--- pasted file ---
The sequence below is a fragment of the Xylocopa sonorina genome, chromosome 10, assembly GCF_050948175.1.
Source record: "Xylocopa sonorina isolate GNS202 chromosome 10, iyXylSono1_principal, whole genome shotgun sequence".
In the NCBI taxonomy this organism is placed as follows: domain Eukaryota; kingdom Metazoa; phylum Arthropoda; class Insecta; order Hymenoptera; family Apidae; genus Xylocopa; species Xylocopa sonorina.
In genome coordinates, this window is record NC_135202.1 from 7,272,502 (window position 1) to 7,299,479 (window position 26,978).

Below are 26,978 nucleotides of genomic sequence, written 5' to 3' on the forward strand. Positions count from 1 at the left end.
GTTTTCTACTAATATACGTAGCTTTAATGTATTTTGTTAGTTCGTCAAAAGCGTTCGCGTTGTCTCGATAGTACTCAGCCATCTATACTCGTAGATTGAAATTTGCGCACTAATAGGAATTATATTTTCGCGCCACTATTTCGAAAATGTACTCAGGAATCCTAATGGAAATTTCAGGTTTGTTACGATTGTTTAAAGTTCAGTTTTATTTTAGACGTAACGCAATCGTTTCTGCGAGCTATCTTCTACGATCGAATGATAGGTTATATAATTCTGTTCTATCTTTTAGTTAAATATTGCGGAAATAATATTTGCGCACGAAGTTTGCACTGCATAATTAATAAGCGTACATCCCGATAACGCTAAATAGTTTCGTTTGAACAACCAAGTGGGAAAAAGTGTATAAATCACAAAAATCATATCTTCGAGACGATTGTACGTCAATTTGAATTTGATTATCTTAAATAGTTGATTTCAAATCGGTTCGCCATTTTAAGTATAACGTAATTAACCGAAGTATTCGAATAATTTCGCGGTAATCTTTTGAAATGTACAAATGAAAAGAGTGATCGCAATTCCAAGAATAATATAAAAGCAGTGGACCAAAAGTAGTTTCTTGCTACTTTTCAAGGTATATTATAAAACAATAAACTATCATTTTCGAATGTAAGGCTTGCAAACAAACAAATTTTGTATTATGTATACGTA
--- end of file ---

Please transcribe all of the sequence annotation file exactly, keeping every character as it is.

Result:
The sequence below is a fragment of the Xylocopa sonorina genome, chromosome 10, assembly GCF_050948175.1.
Source record: "Xylocopa sonorina isolate GNS202 chromosome 10, iyXylSono1_principal, whole genome shotgun sequence".
In the NCBI taxonomy this organism is placed as follows: domain Eukaryota; kingdom Metazoa; phylum Arthropoda; class Insecta; order Hymenoptera; family Apidae; genus Xylocopa; species Xylocopa sonorina.
In genome coordinates, this window is record NC_135202.1 from 7,272,502 (window position 1) to 7,299,479 (window position 26,978).

Below are 26,978 nucleotides of genomic sequence, written 5' to 3' on the forward strand. Positions count from 1 at the left end.
GTTTTCTACTAATATACGTAGCTTTAATGTATTTTGTTAGTTCGTCAAAAGCGTTCGCGTTGTCTCGATAGTACTCAGCCATCTATACTCGTAGATTGAAATTTGCGCACTAATAGGAATTATATTTTCGCGCCACTATTTCGAAAATGTACTCAGGAATCCTAATGGAAATTTCAGGTTTGTTACGATTGTTTAAAGTTCAGTTTTATTTTAGACGTAACGCAATCGTTTCTGCGAGCTATCTTCTACGATCGAATGATAGGTTATATAATTCTGTTCTATCTTTTAGTTAAATATTGCGGAAATAATATTTGCGCACGAAGTTTGCACTGCATAATTAATAAGCGTACATCCCGATAACGCTAAATAGTTTCGTTTGAACAACCAAGTGGGAAAAAGTGTATAAATCACAAAAATCATATCTTCGAGACGATTGTACGTCAATTTGAATTTGATTATCTTAAATAGTTGATTTCAAATCGGTTCGCCATTTTAAGTATAACGTAATTAACCGAAGTATTCGAATAATTTCGCGGTAATCTTTTGAAATGTACAAATGAAAAGAGTGATCGCAATTCCAAGAATAATATAAAAGCAGTGGACCAAAAGTAGTTTCTTGCTACTTTTCAAGGTATATTATAAAACAATAAACTATCATTTTCGAATGTAAGGCTTGCAAACAAACAAATTTTGTATTATGTATACGTA